An official said: "This shows the radical position which Britain wanted to adopt with the backing of the United States did not find listening ears at the Security Council." Earlier the Russians blocked a statement drafted by Britain that would have made clear Iraq had not complied with its promise to co-operate with the UN Special Committee (Unscom) on eliminating weapons. The Iraqi pledge prevented air strikes on 14 November, when US bombers were already in the air.
The official added: "America and Britain have always been united in taking radical stands against Iraq. This is no surprise to us, because they hold enmity against Iraq, but these two countries are not the only ones at the Council. There are other states which have weight and influence, like Russia, China and France."
At the UN in New York the Security Council president, Peter Burleigh, admitted it was split. "We have not reached any definitive conclusions this evening. So these discussions will continue but this is not a very encouraging start."
Iraq has sent three letters to the Security Council saying 10 out of 12 documents demanded by Richard Butler, the head of Unscom, are irrelevant, unavailable or concern Iraqi national security.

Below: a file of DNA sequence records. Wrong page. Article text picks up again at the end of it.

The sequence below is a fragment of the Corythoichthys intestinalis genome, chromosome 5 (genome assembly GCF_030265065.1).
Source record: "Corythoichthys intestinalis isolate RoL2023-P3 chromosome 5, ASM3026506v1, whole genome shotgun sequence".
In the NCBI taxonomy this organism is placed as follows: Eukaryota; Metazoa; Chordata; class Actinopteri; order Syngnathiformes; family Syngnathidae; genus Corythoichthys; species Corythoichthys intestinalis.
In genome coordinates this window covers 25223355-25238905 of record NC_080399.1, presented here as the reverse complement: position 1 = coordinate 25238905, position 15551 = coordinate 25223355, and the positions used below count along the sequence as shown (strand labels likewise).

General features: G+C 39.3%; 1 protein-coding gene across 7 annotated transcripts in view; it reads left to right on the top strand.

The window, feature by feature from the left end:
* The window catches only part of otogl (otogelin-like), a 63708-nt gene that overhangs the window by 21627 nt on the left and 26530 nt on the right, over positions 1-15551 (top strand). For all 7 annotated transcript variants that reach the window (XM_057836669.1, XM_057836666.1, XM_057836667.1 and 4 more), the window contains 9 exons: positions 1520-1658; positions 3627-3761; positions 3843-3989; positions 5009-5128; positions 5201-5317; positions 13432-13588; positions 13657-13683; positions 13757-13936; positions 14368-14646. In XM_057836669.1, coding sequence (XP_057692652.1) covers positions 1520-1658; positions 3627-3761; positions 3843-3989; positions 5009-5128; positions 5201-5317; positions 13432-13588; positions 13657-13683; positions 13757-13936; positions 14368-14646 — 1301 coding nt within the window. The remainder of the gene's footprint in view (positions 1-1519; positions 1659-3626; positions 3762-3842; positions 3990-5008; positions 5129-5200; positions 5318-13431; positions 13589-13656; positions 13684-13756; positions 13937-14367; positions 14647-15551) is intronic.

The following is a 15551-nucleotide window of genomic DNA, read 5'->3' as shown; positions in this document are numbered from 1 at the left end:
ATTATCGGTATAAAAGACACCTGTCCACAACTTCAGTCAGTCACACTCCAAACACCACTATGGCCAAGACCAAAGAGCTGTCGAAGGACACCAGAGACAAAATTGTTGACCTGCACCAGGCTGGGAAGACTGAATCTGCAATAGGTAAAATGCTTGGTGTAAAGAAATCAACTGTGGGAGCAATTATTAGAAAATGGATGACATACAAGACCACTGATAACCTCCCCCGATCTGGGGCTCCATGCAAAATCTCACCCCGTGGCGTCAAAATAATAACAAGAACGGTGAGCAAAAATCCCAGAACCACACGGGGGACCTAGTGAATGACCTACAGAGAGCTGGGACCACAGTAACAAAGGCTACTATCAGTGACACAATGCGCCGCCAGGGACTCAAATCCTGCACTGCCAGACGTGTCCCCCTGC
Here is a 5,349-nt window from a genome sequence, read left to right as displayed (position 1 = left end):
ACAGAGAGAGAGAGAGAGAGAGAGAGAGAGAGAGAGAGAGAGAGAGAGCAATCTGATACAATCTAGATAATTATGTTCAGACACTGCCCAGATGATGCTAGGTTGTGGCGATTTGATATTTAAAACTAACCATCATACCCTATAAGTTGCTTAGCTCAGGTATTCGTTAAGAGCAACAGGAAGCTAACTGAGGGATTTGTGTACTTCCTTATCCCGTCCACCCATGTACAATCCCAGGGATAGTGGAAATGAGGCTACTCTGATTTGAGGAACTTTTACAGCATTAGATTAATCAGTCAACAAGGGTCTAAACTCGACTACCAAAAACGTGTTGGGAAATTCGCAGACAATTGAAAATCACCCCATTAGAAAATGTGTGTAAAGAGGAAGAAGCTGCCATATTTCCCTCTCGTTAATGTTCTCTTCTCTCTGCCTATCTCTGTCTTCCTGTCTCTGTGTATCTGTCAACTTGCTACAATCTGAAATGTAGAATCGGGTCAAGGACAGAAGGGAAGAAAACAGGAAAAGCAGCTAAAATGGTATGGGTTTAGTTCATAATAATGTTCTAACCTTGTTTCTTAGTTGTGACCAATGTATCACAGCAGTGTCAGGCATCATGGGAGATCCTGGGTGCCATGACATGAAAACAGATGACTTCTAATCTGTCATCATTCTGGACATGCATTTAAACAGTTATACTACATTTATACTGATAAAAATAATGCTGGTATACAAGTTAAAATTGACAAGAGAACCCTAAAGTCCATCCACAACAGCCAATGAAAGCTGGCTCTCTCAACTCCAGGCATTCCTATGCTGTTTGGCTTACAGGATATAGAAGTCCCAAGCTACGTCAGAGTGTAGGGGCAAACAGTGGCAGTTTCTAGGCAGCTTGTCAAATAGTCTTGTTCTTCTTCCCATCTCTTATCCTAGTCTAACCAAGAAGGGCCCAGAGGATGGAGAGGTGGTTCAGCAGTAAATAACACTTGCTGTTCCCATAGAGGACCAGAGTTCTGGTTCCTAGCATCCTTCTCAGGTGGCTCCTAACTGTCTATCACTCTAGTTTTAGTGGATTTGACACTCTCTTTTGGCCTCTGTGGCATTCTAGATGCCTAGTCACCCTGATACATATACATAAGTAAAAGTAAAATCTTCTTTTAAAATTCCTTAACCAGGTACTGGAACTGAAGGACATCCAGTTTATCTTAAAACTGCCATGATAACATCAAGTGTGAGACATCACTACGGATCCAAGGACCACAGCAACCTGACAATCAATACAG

Sergei Lavrov, Russia's UN representative, said he wanted discussion about whether the documents really existed before agreeing to a statement such as that drafted by Britain. If the council believes Iraq is co- operating, it has promised a full review of its compliance with UN resolutions. This might lead to an easing of sanctions first imposed in 1990.
Iraq isolated itself on 31 October by ending co-operation with Unscom and thereby alienating Russia, France and China on the Security Council. It is now trying to reverse its diplomatic losses by portraying the US and Britain as seeking confrontation.Reuse content